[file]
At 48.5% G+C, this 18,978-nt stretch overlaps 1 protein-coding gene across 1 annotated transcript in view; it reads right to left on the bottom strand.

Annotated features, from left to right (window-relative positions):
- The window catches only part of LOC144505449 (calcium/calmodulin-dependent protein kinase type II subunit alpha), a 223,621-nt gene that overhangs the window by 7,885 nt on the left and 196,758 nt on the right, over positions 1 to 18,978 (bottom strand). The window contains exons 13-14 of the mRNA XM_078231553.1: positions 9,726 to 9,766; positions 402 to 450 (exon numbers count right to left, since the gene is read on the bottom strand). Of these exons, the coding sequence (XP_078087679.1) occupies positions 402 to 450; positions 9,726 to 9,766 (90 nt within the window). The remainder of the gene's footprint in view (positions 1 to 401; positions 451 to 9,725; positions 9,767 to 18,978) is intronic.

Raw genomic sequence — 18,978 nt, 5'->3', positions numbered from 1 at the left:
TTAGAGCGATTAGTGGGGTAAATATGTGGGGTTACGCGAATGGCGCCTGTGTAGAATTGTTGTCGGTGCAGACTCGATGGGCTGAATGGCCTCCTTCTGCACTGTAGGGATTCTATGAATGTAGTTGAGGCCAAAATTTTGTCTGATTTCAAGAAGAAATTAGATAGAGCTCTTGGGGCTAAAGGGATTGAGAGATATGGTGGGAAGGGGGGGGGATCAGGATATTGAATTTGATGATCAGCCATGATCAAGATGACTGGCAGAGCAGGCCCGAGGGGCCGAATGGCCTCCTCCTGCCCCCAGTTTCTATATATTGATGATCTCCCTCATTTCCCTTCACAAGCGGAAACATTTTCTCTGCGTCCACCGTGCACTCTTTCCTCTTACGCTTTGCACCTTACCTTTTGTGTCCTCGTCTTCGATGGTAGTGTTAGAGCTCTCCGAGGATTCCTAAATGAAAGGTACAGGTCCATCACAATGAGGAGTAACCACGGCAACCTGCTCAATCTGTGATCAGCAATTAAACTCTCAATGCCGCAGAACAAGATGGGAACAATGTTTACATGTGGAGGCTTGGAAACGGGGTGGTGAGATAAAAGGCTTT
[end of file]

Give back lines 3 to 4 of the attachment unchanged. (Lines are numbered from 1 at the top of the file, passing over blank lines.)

- The window catches only part of LOC144505449 (calcium/calmodulin-dependent protein kinase type II subunit alpha), a 223,621-nt gene that overhangs the window by 7,885 nt on the left and 196,758 nt on the right, over positions 1 to 18,978 (bottom strand). The window contains exons 13-14 of the mRNA XM_078231553.1: positions 9,726 to 9,766; positions 402 to 450 (exon numbers count right to left, since the gene is read on the bottom strand). Of these exons, the coding sequence (XP_078087679.1) occupies positions 402 to 450; positions 9,726 to 9,766 (90 nt within the window). The remainder of the gene's footprint in view (positions 1 to 401; positions 451 to 9,725; positions 9,767 to 18,978) is intronic.

Raw genomic sequence — 18,978 nt, 5'->3', positions numbered from 1 at the left: